Meet King Princess, The Mark Ronson-Backed Synth Popper Bringing The Bops To 2019

I don't know how it's taken so long for the world to be gifted a pop star it truly deserves, but now the moment's finally here I'm not going to stay too mad about it. Right now, some of the most talented people in the world are girls recording songs in their bedrooms and they're finally coming to the fore. The artist this article is dedicated to was one of them. Any music publication worth their salt has put her on their "ones to watch" list, but who is King Princess, the musician who's going to take over your playlists in 2019?

Last year, thanks to Mark Ronson's championing, King Princess (real name Mikaela Straus) became the first signée to Columbia's Zelig Records. Ronson posted her debut to his Twitter — the Patricia Highsmith-inspired queer bop "1950" — and called her a "prodigy in the making." Not bad coming from such a successful artist. There are definitely worse people to have fighting your corner.

As Ronson also pointed out in his tweet, Straus plays all of the instruments, and wrote the record entirely by herself. Pretty amazing for someone who's only just turned 20. It's taken from her EP Make My Bed, and as Ronson attested, it's "only a hint of what's 2 come."

King Princess definitely hasn't been ambiguous when it comes to the subjects of her songs, the ones who've been memorialised in her love-soaked, synth-drenched bangers. “I reached a point in my life where I was like, well, am I gonna gender my songs?” she told i-D.

“And I decided, yeah, I’m gonna put f*cking female pronouns in my songs. It doesn’t make any sense for me to hide that part of myself. I needed to do it to help love myself and get through shit. I needed to be true to it and be like, yeah, this song’s about a lady,” she says of "1950."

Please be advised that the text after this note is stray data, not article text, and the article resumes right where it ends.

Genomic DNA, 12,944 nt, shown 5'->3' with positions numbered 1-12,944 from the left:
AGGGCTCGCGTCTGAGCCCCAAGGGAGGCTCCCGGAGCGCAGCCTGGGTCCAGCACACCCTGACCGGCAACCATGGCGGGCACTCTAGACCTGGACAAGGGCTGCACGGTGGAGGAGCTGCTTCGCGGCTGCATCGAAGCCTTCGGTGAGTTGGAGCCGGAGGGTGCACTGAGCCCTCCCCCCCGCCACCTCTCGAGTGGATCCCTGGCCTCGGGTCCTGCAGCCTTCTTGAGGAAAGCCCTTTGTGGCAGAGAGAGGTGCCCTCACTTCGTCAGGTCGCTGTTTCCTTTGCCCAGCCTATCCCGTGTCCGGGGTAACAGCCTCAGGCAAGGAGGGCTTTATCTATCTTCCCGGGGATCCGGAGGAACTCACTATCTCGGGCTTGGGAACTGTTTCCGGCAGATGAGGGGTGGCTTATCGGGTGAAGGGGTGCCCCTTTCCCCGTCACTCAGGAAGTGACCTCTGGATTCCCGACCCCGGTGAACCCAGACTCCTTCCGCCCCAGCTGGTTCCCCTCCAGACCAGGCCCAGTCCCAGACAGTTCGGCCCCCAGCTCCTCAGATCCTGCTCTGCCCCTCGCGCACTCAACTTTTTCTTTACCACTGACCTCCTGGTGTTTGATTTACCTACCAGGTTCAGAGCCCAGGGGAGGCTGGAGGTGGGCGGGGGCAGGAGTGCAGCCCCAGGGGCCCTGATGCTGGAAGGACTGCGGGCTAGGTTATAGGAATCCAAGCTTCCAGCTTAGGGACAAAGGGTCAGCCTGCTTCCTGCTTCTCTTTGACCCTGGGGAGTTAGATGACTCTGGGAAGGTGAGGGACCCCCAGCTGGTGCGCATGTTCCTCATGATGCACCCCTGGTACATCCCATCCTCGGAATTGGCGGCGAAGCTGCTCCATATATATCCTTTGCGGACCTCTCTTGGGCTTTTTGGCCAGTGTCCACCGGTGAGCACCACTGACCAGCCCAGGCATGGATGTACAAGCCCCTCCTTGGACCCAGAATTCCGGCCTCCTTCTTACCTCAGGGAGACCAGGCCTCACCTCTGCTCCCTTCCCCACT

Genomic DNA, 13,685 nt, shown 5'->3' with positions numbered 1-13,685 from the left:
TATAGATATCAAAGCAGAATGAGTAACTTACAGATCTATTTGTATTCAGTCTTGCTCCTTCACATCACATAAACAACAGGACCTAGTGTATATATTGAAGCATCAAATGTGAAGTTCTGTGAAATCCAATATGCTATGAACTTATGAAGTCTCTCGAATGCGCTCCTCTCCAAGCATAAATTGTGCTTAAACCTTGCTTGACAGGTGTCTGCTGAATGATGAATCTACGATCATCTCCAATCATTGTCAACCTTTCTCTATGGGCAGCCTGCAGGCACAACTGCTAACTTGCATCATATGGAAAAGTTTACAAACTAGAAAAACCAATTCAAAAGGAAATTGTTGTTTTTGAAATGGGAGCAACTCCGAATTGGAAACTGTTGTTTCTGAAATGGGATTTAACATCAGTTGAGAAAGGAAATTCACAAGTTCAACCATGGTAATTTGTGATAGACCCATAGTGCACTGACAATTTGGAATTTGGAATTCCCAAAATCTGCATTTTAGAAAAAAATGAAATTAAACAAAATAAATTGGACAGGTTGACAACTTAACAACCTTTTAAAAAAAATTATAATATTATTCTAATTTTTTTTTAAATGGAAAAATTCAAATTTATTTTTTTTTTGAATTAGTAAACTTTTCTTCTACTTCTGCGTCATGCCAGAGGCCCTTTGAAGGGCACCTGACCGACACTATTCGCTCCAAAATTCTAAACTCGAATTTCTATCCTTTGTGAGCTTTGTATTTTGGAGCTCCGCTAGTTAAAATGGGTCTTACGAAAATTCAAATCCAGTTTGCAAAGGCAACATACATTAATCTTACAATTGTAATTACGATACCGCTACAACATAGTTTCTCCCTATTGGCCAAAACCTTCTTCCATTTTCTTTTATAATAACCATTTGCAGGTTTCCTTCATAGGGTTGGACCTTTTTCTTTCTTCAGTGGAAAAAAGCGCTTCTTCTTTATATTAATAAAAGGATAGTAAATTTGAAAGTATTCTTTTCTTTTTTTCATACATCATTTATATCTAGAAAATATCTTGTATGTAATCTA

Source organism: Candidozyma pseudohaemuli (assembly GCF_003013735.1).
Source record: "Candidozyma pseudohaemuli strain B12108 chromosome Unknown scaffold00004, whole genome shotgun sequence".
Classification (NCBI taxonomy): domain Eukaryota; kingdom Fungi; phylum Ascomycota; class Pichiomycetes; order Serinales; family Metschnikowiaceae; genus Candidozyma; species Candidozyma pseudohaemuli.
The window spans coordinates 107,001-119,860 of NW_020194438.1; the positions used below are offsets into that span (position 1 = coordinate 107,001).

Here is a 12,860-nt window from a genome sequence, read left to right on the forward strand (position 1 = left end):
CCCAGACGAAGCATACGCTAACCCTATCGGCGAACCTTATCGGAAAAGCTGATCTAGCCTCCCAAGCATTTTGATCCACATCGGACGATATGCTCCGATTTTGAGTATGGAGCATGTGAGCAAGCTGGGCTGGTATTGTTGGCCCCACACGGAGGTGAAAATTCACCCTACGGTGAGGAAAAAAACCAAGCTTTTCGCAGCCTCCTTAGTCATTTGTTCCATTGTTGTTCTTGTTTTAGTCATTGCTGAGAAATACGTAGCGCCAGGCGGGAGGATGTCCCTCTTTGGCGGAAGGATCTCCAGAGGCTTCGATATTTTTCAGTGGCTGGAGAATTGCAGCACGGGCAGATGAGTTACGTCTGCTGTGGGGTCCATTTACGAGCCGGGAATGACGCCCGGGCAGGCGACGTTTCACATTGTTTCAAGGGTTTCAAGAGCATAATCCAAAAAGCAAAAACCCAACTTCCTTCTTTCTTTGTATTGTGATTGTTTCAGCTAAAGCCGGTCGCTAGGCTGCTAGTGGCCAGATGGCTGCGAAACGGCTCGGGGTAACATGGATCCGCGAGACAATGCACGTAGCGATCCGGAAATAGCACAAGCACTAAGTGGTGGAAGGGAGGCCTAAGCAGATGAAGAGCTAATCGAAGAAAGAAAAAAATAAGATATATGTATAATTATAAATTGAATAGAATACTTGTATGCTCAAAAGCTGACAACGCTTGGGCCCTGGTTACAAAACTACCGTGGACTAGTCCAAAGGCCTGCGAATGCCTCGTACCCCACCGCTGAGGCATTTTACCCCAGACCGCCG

In an interview with Billboard, she explained she learned the ropes of recording while growing up in Williamsburg, Brooklyn with her studio engineer granddad, Oliver Straus. While he helped record music with the likes of Missy Elliott and Sia, KP was writing some of her first songs. “I wrote about ladies who had come through the studio,” she told the publication.

She's previously been linked to the Hunger Games actress Amandla Stenberg, since they made an appearance together at 2018's MTV Music Video Awards. It's not quite Ariana and Pete level, but I'm that sure KP's going to get pestered about her love life quite a lot as her star rises. That might be one downside to the level of fame that KP can expect, but she's finding plenty of positives about her success, too.

"It’s really moving how many people have reached out, especially when you get messages from queer kids saying thank you," she told i-D. I'll add myself to the pile: thank you, King Princess for bringing the bops. 2019 is going to be your year.